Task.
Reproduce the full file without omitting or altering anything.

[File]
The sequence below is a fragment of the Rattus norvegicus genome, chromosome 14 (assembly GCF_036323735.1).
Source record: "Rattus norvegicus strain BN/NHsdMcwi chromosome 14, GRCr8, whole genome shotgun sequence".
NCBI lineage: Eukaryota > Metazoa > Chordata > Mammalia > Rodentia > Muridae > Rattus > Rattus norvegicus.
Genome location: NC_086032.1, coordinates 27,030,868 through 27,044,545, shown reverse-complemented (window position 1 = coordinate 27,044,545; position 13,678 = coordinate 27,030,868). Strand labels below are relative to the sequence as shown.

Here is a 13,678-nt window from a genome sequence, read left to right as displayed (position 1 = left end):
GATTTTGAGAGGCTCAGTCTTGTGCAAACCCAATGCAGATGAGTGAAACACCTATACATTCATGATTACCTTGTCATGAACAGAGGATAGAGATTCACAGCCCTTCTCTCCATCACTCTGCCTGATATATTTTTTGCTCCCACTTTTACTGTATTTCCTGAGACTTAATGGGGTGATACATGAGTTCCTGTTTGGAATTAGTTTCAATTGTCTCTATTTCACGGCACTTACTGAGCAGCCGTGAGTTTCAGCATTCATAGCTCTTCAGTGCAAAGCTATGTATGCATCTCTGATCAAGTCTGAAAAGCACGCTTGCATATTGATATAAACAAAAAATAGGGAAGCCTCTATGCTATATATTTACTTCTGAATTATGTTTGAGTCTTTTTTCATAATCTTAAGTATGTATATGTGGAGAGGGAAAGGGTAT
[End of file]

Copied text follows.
The sequence below is a fragment of the Rattus norvegicus genome, chromosome 14 (assembly GCF_036323735.1).
Source record: "Rattus norvegicus strain BN/NHsdMcwi chromosome 14, GRCr8, whole genome shotgun sequence".
NCBI lineage: Eukaryota > Metazoa > Chordata > Mammalia > Rodentia > Muridae > Rattus > Rattus norvegicus.
Genome location: NC_086032.1, coordinates 27,030,868 through 27,044,545, shown reverse-complemented (window position 1 = coordinate 27,044,545; position 13,678 = coordinate 27,030,868). Strand labels below are relative to the sequence as shown.

Here is a 13,678-nt window from a genome sequence, read left to right as displayed (position 1 = left end):
GATTTTGAGAGGCTCAGTCTTGTGCAAACCCAATGCAGATGAGTGAAACACCTATACATTCATGATTACCTTGTCATGAACAGAGGATAGAGATTCACAGCCCTTCTCTCCATCACTCTGCCTGATATATTTTTTGCTCCCACTTTTACTGTATTTCCTGAGACTTAATGGGGTGATACATGAGTTCCTGTTTGGAATTAGTTTCAATTGTCTCTATTTCACGGCACTTACTGAGCAGCCGTGAGTTTCAGCATTCATAGCTCTTCAGTGCAAAGCTATGTATGCATCTCTGATCAAGTCTGAAAAGCACGCTTGCATATTGATATAAACAAAAAATAGGGAAGCCTCTATGCTATATATTTACTTCTGAATTATGTTTGAGTCTTTTTTCATAATCTTAAGTATGTATATGTGGAGAGGGAAAGGGTAT